Until recently, one barrier to obtaining Medi-Cal reimbursement for MTP claims had been the department's policy regarding Medi-Cal claims submitted before other health care insurers had been billed. According to state and federal statutes, Medi-Cal is the payer of last resort, paying claims only after any other available health care insurer has been tapped. According to data provided by EDS, a significant number of MTP claims were denied because other health care insurers were not billed first. These denied claims, numbering more than 134,400, amounted to between $883,000 and $4.7 million from July 2002 through March 2004, based on the lowest and highest reimbursement rate for physical and occupational therapy procedures. However, the department concluded that most children receive MTP services in a special education setting. Under federal law, children in special education are entitled to a free and appropriate education, which precludes the department from billing other health care insurers for MTP services received in conjunction with special education. In addition, the department recognized that denying Medi-Cal payment of these MTP claims was resulting in a failure to maximize federal funding. Consequently, the department revised its Medi-Cal payment policy in March 2004 to allow Medi-Cal to pay all MTP claims without requiring that other health care insurers be billed first. However, the department applied this policy change too broadly, without obtaining federal approval, because some of the children in the MTP are not in special education. For claims related to these children, the department should still be ensuring that other available health care insurers are billed before allowing Medi-Cal to pay. The department acknowledges that it has not obtained federal approval for its current practice, asserting that the federal government had denied a similar request in the past and told the department that it was too busy to respond to such requests.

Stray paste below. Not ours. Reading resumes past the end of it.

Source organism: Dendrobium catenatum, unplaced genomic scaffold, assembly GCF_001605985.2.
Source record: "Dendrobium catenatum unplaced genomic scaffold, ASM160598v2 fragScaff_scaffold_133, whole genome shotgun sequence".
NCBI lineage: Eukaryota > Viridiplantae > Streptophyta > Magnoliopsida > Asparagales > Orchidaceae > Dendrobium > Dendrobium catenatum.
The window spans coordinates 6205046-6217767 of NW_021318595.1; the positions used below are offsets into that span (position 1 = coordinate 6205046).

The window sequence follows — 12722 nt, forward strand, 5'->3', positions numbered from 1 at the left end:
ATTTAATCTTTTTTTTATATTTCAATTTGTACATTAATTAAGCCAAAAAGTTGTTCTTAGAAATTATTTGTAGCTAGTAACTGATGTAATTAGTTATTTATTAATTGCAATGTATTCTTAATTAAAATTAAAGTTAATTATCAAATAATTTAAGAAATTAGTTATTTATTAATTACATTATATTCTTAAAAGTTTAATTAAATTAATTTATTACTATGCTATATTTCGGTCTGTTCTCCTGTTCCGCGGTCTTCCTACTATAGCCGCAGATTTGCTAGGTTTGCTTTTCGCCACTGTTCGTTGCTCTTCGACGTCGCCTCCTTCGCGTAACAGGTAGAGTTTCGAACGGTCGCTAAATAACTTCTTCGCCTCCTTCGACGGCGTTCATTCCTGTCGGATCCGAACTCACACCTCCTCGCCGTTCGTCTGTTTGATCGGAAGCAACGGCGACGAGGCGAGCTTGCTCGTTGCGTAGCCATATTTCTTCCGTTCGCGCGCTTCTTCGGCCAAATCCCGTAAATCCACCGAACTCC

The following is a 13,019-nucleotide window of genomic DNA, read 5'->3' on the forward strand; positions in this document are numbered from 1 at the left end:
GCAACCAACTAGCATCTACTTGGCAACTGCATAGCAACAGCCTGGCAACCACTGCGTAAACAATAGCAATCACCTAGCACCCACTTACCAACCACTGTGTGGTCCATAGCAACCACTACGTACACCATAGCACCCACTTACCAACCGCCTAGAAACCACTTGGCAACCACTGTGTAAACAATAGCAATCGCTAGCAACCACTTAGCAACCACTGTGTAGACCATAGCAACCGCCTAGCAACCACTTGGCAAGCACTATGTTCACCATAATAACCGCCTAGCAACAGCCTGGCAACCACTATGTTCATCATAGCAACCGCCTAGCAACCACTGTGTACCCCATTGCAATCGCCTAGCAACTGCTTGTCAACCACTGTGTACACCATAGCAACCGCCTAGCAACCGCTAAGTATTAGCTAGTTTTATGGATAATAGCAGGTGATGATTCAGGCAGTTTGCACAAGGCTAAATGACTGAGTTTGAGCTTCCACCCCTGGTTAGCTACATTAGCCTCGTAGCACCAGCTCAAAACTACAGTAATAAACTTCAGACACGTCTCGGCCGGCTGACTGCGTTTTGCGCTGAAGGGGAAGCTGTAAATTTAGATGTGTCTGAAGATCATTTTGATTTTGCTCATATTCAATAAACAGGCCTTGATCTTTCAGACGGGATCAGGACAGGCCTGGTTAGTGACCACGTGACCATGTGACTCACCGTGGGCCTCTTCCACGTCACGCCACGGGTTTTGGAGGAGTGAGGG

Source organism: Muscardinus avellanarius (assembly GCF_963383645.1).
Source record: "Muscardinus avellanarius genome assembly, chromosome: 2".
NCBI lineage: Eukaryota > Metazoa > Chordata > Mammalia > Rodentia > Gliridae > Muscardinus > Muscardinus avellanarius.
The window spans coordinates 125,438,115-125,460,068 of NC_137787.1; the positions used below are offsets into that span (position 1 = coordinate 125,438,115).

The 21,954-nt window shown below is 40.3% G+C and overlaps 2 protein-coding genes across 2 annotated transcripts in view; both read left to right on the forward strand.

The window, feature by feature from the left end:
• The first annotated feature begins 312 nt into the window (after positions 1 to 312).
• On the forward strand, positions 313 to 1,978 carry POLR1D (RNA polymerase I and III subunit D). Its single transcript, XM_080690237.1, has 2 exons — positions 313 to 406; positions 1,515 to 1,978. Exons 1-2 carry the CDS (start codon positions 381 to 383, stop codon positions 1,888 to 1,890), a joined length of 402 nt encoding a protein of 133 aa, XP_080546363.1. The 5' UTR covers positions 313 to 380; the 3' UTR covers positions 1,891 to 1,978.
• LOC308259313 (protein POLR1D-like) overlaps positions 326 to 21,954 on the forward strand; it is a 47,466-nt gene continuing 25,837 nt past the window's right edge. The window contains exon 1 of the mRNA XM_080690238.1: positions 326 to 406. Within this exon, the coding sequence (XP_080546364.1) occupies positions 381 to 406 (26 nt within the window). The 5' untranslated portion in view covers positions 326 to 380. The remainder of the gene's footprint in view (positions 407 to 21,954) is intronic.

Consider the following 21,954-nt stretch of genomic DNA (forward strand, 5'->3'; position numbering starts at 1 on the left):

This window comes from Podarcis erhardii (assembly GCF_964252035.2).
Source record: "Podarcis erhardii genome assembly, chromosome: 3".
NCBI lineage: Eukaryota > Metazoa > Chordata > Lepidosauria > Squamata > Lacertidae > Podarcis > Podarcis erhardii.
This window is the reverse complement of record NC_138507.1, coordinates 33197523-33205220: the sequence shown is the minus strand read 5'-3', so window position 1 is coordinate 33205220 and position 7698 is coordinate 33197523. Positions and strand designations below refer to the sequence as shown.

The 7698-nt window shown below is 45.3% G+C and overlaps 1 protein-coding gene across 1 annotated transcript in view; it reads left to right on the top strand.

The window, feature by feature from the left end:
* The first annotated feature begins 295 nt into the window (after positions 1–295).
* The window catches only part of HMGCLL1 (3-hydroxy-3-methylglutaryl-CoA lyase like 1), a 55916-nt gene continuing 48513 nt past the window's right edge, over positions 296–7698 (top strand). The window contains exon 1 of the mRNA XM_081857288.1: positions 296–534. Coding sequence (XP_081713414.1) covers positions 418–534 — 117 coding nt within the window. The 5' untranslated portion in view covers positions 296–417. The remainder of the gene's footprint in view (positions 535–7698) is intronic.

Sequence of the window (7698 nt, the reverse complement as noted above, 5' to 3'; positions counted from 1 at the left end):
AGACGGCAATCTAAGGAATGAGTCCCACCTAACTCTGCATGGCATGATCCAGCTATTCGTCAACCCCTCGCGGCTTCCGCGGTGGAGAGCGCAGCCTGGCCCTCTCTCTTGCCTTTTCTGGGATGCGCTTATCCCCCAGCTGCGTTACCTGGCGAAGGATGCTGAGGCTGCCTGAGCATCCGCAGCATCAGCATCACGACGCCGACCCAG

Another barrier to obtaining Medi-Cal reimbursement for MTP services relates to limits on the number of times Medi-Cal will pay for certain therapy procedures. According to data provided by EDS, more than 42,500 MTP claims, equaling 6 percent of claims denied for Medi-Cal payment from July 2002 through March 2004, were denied because the services billed exceeded the Medi-Cal frequency limits established by the department. We estimate that the value of these denied claims was between $280,000 and $1.5 million. Although the current frequency limits may be appropriate for the general Medi-Cal population, the department admits that the limits may not be appropriate for children receiving MTP services. Similarly, all four counties we visited indicated that Medi-Cal's current frequency limits on therapy procedures are overly restrictive.